Livingston County Catholic Charities to honor volunteers, group
BRIGHTON — Barbara Williams, Juanita Lavender, Rosemary Cahaney, Marie Hanvey and the Livingston County Community Alliance, Livingston County’s Seeker of Justice Award recipient for the Diocese of Lansing, will be honored at Livingston County Catholic Charities (LCCC) eighth annual “Salute to the Stars” on Saturday, April 21, at St. Patrick Parish Life Center, 710 Rickett Road.
A comedy show starring the husband-and-wife team of Kerri Pomarolli and Ron McGehee (both natives of Michigan) will be the featured event of the “Hollywood Style” night, which also includes an hors d’oeuvres stations and a raffle of such items as a necklace and earring set valued at $1,300, a Kindle Fire, Detroit Princess Riverboat Cruise, several golf outings and more.
But the centerpiece of the night is the honorees.
Lavender has been caring for other people’s children since the death of her parents, when she was just 15, and she became the primary caregiver for her six younger siblings. She and her husband raised three children of their own. After her husband’s death, she became a licensed foster parent. Over the years she has provided care for 18 teens, all of them through the child abuse and neglect system, and each of them having a variety of other special needs.
Terese Gainer, a Department of Human Services program manager, said Lavender is a very patient and nurturing person, freely sharing of her time and resources with adolescents needing a temporary home. She also puts tremendous effort into engaging the birth parents and siblings of these youth. As a foster parent, she said one of her goals is to assist the teens toward academic success, since many of them come into her home academically behind.
An active member of St. Joseph Parish in Howell, Lavender also is an active member of the Foster–Adoptive–Kinship Service (FAKS) committee in Livingston County, where she shares her experiences with prospective foster parents and with other experienced foster parents.
Cahaney is a Fowlerville resident and a long-time member of St. Agnes Parish in Fowlerville, where she has provided volunteer leadership for many of the outreach activities. She coordinates parish involvement with the Knights of Columbus, the Family Impact Center, Love In the Name of Christ and Livingston County Catholic Charities.
“Rosemary has a strong desire to assist those who are in need,” said Fr. Bob McGraw, pastor at St. Agnes.
The retired elementary teacher is working with her pastor and the parish staff to develop a Christian Service Commission to coordinate the service ministries of the parish. Through her work with the Family Impact Center, through Thanksgiving and Christmas food baskets for low-income families and through the “casserole brigade” for the homebound, the infirm and those experiencing the death of a family member, Cahaney provides food for others. She also coordinates of the bedding ministry and the St. Agnes Welcome Table.
She and Roger have been married for 44 years, have four children and 12 grandchildren.
Hanvey also is an active member of St. Joseph Parish, where she served as a Eucharistic minister, lector, volunteer coordinator for the God’s Kitchen Community Meal, is a St. Vincent dePaul home visitor, works in the parish food pantry and the Carpenter Shop Bookstore, assists with the funeral luncheons and is a member of the parish pastoral council. Her service as a Eucharistic minister makes her a frequent visitor to Medi-Lodge in Howell.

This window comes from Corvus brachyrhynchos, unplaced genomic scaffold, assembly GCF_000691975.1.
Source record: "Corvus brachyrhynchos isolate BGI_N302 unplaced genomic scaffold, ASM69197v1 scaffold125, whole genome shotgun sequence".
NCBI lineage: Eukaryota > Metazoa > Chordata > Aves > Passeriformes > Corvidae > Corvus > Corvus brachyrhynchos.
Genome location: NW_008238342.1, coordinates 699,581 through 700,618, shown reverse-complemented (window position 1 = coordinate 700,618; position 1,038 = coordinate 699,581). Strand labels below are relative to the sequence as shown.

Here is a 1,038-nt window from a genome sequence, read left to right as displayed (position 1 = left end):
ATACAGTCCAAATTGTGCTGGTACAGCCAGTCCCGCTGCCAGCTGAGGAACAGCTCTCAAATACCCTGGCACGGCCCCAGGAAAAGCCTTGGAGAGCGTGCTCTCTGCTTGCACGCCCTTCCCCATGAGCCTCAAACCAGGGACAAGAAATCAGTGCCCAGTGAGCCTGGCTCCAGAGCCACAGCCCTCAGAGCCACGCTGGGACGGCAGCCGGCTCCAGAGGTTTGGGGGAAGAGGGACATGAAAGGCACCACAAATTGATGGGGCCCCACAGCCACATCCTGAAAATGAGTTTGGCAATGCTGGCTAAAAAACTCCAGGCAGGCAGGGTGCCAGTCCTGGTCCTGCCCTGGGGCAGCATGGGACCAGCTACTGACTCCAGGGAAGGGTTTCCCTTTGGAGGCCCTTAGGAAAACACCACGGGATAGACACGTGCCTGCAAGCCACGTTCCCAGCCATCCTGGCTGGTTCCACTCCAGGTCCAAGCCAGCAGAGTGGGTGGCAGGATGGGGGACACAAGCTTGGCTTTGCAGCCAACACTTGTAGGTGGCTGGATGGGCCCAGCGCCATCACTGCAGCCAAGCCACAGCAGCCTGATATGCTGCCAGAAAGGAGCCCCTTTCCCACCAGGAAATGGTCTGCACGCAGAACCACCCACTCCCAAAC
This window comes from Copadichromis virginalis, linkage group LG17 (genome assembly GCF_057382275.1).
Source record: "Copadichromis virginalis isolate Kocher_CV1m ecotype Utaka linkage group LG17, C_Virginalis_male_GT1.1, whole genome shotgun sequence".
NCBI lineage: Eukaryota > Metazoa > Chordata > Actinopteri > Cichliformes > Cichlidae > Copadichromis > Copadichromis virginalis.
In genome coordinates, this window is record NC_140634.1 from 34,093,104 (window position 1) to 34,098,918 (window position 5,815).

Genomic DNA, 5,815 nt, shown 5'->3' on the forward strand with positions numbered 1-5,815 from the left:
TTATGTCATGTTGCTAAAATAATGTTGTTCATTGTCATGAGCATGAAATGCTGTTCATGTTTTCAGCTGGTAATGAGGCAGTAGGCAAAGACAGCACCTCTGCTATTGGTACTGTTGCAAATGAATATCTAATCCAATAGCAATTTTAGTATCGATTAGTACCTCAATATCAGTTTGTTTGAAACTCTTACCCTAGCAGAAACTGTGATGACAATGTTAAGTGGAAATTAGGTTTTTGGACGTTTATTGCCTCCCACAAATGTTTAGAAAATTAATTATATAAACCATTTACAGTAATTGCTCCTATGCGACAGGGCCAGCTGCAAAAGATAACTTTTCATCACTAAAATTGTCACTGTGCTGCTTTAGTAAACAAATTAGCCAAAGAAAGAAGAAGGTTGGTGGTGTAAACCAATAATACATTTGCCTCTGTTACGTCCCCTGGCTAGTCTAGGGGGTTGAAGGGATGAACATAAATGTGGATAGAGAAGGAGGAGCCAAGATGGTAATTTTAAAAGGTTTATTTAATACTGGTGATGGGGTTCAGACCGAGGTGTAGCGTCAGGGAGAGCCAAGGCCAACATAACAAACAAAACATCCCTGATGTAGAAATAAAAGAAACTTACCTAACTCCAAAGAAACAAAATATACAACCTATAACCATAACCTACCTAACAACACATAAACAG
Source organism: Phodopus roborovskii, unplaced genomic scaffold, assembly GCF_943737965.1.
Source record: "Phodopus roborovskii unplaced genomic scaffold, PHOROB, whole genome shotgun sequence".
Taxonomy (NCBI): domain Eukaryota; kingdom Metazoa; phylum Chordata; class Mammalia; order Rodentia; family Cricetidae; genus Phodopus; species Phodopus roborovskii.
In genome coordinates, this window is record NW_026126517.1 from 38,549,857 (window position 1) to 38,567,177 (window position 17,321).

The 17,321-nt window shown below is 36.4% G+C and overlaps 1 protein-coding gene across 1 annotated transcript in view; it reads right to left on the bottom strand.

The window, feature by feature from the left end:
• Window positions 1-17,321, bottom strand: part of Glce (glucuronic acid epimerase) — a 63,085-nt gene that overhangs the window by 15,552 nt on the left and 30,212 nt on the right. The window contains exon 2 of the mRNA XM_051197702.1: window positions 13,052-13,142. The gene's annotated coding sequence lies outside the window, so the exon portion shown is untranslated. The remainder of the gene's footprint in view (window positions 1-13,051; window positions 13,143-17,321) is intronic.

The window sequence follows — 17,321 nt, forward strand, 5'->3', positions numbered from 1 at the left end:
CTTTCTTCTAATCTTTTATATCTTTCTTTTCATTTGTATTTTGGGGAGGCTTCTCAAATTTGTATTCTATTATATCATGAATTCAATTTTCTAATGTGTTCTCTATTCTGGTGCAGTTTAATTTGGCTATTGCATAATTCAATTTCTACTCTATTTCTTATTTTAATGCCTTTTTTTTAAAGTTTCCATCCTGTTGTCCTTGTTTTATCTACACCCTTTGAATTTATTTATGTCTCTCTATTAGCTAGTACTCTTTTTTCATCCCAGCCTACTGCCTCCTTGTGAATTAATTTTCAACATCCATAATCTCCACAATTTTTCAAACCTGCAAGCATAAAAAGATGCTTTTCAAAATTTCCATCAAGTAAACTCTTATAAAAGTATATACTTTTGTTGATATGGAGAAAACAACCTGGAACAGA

She also is an active volunteer with the Gleaner’s Community Food Bank and is an active volunteer with Pregnancy Helpline and with the St. Joseph Respect Life.
“Marie is a selfless, giving and loving soul,” said Joan Hutchison, the executive director of Pregnancy Helpline. “She is always very optimistic, always seeking how she can help someone, looking for the best in everyone. Marie accepts people as they are and is an amazing woman. She gives willingly and is always looking for more to do. Marie refuses to give up on something or on someone.”
The retired nurse still uses her skills as an occasional volunteer with the Livingston County Public Health Response Team. She and her husband, Bob, live in Howell, have six children and 11 grandchildren. She attends daily Mass and said it is a very important part of her ministry.
Williams is a retired social worker from Brighton High School, but still works in the school with students as both a part-time counselor and as a volunteer. She was led to a career in social work after volunteering for several years in the emergency room and the critical care waiting room at St. Joseph Mercy Livingston Hospital. As secondary learning coordinator at BHS, she has led numerous programs, including the Yellow Ribbon suicide-prevention program, substance abuse education and prevention, peer mediation, Reaching Higher, tobacco-free schools and the B-KOM mentoring program. She has collaborated with many local agencies and service providers, including the BASE Foundation, Brighton Rotaries, LACASA and the Women’s Resource Center.
In addition to the daily counseling with individual students, Williams has led group sessions on a variety of themes, including grief and loss, family relationships, depression, anxiety and panic disorders and substance abuse education.
She and her husband have three grown children, four grandchildren and she maintains contact with a former foreign exchange student.